it's a fixed focus camera it won't need focusing, in fact, the DC slim
    5 seemed quite responsive (I tried another Praktica they had with an AF
    and it was slow!), I hope the mini will be the same. I can also use it
    as a smaller backup for my F810. If it turns out to be way too slow
    I'll try to return it and get the DC slim 5. What I didn't like about
    the DC slim 5 was that it's ~£30 more expensive, it's 13mmx18mm
    larger, and it's not as good looking in its design (the mini is plain
    and nice, the DC 5 got some geeky fonts and lines like an early 80s
    digital watch).

    If you look at other pages in that folder you'll see I had a minox and
    an XA. I really like those small, basic cameras. I took my best
    pictures with a basic camera. There's something about it that removes
    distractions, you're no longer thinking about the camera, are at least,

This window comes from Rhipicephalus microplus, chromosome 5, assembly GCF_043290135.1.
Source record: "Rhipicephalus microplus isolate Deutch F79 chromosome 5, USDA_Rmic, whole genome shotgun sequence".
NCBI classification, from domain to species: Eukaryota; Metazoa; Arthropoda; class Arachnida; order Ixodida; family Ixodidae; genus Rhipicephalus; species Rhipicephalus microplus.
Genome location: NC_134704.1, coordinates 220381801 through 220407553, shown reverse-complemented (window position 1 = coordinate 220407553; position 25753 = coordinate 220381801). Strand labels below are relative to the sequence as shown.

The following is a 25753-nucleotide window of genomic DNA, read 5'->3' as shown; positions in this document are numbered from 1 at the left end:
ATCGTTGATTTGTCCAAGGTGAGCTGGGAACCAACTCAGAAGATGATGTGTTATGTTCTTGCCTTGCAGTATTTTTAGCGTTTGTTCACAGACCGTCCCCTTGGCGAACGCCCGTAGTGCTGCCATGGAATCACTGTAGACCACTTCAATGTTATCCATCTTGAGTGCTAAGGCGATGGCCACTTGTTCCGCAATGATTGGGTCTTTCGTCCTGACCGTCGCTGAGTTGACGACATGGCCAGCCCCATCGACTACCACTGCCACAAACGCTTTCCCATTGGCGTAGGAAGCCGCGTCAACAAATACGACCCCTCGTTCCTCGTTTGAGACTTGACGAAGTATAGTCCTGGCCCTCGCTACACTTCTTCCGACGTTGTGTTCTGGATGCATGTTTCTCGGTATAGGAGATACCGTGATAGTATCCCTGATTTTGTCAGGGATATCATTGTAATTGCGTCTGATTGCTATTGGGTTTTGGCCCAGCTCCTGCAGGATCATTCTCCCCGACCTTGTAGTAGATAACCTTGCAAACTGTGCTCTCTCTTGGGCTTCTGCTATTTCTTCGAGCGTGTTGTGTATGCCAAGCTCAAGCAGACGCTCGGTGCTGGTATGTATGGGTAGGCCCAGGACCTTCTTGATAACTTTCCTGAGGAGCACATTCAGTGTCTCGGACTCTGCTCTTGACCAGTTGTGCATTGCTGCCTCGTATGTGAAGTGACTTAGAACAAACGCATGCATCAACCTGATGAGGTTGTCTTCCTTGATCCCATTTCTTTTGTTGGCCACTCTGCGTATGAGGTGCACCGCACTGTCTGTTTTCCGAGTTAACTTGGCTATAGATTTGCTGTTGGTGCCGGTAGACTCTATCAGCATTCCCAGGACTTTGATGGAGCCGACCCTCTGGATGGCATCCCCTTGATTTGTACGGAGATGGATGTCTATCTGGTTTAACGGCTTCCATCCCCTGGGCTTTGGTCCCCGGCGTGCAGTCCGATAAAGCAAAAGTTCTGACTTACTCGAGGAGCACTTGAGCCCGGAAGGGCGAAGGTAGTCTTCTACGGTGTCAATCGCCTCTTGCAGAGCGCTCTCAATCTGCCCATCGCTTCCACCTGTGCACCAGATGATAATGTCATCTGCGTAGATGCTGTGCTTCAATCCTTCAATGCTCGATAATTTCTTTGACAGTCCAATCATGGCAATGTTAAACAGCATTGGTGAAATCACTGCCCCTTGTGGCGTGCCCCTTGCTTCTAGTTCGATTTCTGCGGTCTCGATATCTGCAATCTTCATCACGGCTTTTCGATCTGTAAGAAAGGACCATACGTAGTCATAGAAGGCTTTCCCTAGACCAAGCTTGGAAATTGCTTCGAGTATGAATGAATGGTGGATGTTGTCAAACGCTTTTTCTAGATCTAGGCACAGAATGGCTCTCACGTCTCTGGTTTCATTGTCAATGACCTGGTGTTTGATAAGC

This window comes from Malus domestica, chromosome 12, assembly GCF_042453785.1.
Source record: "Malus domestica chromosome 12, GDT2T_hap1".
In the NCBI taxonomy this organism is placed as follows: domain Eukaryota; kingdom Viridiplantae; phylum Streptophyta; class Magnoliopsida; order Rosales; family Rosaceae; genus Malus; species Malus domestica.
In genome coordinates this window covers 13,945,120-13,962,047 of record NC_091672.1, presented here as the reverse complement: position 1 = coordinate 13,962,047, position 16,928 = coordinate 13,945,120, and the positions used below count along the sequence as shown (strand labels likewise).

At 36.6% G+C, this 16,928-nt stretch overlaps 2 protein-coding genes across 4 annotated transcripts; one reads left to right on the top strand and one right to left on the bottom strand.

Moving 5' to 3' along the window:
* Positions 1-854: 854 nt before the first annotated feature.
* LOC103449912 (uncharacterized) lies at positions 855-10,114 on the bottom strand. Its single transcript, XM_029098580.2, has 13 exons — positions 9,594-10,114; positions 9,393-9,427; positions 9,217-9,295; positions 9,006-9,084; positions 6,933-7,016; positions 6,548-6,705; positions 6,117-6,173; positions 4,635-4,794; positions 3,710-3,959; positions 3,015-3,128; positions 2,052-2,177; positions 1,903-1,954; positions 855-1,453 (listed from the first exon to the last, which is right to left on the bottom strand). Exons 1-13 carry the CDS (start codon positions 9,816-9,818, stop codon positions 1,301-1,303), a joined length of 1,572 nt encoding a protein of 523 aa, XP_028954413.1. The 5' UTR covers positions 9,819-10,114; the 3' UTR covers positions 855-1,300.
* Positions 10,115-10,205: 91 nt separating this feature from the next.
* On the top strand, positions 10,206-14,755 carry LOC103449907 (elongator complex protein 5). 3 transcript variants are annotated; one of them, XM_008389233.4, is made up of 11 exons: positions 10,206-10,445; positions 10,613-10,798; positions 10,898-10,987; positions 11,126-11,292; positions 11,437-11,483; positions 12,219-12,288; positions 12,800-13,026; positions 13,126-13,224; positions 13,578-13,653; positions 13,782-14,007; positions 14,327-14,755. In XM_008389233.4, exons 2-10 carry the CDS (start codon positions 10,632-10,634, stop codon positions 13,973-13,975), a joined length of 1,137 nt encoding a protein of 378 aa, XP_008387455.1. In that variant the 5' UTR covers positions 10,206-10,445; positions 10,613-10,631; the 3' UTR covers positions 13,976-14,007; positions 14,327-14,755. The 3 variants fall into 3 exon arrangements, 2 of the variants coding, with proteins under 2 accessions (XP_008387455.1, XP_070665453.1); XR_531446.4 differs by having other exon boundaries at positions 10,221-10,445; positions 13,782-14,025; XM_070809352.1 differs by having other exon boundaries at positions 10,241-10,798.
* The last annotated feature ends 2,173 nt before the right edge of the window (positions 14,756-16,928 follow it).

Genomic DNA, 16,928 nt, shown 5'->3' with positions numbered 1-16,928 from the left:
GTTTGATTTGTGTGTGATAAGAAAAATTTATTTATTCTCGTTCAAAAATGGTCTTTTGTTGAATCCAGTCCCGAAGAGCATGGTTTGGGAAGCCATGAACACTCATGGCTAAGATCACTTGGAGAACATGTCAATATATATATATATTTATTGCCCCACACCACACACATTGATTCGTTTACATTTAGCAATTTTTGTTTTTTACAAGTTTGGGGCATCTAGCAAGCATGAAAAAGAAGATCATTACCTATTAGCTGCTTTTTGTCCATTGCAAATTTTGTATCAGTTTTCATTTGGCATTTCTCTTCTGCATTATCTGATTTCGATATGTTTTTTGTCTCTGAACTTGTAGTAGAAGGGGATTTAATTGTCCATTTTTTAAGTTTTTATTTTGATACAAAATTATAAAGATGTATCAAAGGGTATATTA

when you are thinking of it you are thinking of it creatively, as in
    how to overcome its limitations.
     
    John Falstaff, Mar 16, 2006
    #15
  16. Mike Henley

    Mike Henley Guest

    Jack, the Praktica Mini arrived. I love it! It's tiny, I'm gushing. I
    posted about it with pictures (of it, and from it).
    http://tinyurl.com/ghc8f
     
    Mike Henley, Mar 26, 2006
    #16
    1. Advertisements

Ask a Question

Want to reply to this thread or ask your own question?

You'll need to choose a username for the site, which only take a couple of moments (here). After that, you can post your question and our members will help you out.